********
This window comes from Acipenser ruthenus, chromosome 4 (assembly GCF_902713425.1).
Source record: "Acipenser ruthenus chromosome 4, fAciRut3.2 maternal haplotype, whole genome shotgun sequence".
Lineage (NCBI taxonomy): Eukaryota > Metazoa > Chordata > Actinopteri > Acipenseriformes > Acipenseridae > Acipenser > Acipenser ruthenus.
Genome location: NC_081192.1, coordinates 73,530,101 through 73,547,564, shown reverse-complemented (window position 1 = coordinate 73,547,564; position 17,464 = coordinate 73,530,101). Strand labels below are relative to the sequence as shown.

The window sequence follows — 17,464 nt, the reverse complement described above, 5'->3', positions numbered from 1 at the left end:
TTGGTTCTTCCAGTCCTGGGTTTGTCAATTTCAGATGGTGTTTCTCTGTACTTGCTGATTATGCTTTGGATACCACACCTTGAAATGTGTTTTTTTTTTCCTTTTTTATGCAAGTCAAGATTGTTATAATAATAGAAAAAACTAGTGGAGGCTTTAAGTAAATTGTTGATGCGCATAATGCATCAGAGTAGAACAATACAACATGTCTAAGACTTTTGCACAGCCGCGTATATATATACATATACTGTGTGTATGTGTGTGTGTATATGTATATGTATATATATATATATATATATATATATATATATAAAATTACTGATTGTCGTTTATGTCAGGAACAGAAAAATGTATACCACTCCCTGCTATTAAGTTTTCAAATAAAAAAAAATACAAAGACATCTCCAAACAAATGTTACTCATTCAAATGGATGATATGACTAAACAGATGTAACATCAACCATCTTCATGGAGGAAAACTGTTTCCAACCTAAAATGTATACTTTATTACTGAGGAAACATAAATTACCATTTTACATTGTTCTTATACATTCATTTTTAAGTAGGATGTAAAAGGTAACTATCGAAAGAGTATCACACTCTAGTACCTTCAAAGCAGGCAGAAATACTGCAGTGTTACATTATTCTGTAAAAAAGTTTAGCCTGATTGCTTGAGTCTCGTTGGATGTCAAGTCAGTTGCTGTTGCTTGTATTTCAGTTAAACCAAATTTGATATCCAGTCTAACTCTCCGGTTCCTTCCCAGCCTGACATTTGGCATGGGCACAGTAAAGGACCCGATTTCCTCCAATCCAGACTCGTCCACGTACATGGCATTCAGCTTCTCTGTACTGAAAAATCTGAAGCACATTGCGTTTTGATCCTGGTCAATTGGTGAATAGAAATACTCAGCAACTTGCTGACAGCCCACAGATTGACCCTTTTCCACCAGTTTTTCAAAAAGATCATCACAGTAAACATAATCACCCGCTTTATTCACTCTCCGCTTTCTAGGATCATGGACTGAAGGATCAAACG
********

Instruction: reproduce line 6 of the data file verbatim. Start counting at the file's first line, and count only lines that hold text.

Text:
TTGGTTCTTCCAGTCCTGGGTTTGTCAATTTCAGATGGTGTTTCTCTGTACTTGCTGATTATGCTTTGGATACCACACCTTGAAATGTGTTTTTTTTTTCCTTTTTTATGCAAGTCAAGATTGTTATAATAATAGAAAAAACTAGTGGAGGCTTTAAGTAAATTGTTGATGCGCATAATGCATCAGAGTAGAACAATACAACATGTCTAAGACTTTTGCACAGCCGCGTATATATATACATATACTGTGTGTATGTGTGTGTGTATATGTATATGTATATATATATATATATATATATATATATATATAAAATTACTGATTGTCGTTTATGTCAGGAACAGAAAAATGTATACCACTCCCTGCTATTAAGTTTTCAAATAAAAAAAAATACAAAGACATCTCCAAACAAATGTTACTCATTCAAATGGATGATATGACTAAACAGATGTAACATCAACCATCTTCATGGAGGAAAACTGTTTCCAACCTAAAATGTATACTTTATTACTGAGGAAACATAAATTACCATTTTACATTGTTCTTATACATTCATTTTTAAGTAGGATGTAAAAGGTAACTATCGAAAGAGTATCACACTCTAGTACCTTCAAAGCAGGCAGAAATACTGCAGTGTTACATTATTCTGTAAAAAAGTTTAGCCTGATTGCTTGAGTCTCGTTGGATGTCAAGTCAGTTGCTGTTGCTTGTATTTCAGTTAAACCAAATTTGATATCCAGTCTAACTCTCCGGTTCCTTCCCAGCCTGACATTTGGCATGGGCACAGTAAAGGACCCGATTTCCTCCAATCCAGACTCGTCCACGTACATGGCATTCAGCTTCTCTGTACTGAAAAATCTGAAGCACATTGCGTTTTGATCCTGGTCAATTGGTGAATAGAAATACTCAGCAACTTGCTGACAGCCCACAGATTGACCCTTTTCCACCAGTTTTTCAAAAAGATCATCACAGTAAACATAATCACCCGCTTTATTCACTCTCCGCTTTCTAGGATCATGGACTGAAGGATCAAACG